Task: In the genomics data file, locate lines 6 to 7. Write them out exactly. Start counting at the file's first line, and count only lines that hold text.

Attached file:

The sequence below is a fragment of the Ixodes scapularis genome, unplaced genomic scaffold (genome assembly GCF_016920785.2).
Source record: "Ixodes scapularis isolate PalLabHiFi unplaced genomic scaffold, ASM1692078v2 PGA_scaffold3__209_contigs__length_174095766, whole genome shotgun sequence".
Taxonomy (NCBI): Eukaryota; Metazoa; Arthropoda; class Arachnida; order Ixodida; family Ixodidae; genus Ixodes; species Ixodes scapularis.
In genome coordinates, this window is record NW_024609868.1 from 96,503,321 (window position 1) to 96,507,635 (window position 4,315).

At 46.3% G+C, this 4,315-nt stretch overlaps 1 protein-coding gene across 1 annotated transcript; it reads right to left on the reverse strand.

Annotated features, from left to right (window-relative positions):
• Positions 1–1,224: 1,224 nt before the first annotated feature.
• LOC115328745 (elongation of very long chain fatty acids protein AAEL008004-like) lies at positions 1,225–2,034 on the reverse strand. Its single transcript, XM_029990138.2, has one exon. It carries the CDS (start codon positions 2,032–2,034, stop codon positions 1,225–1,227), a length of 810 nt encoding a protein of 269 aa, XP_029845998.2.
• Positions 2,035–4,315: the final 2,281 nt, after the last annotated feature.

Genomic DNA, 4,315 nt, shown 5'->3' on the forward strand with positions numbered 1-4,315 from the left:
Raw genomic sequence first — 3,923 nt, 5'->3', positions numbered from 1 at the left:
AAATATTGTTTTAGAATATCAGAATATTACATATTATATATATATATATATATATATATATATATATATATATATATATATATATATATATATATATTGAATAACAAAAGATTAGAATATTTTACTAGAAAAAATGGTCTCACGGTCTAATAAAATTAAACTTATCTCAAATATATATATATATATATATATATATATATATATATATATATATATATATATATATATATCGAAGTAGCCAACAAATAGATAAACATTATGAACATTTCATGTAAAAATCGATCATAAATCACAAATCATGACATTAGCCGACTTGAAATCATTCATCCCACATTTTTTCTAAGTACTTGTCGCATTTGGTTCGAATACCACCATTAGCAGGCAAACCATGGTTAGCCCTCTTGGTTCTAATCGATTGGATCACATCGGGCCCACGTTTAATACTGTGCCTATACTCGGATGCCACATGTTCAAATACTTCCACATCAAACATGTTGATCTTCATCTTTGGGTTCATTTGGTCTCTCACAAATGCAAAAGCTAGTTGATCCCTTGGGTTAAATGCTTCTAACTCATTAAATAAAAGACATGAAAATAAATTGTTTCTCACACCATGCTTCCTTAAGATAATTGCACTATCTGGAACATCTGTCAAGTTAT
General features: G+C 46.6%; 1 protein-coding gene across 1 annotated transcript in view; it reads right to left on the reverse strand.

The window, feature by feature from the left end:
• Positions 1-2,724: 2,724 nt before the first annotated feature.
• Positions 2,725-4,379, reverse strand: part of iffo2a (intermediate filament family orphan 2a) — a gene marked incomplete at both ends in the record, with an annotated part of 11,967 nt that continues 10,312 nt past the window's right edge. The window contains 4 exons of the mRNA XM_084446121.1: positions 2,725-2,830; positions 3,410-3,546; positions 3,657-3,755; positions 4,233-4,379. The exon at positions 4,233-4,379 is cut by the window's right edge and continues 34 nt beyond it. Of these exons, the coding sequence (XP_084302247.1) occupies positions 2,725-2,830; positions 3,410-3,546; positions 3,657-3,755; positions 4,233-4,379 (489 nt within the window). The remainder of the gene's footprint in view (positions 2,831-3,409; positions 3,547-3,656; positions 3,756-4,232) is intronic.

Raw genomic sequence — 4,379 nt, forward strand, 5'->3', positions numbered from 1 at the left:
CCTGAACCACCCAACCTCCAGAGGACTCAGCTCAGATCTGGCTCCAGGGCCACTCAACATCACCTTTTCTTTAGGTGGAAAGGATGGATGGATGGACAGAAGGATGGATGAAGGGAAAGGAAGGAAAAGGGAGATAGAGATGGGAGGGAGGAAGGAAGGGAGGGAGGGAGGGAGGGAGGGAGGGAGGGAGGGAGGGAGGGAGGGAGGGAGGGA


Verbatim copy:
Annotated features, from left to right (window-relative positions):
• Positions 1–1,224: 1,224 nt before the first annotated feature.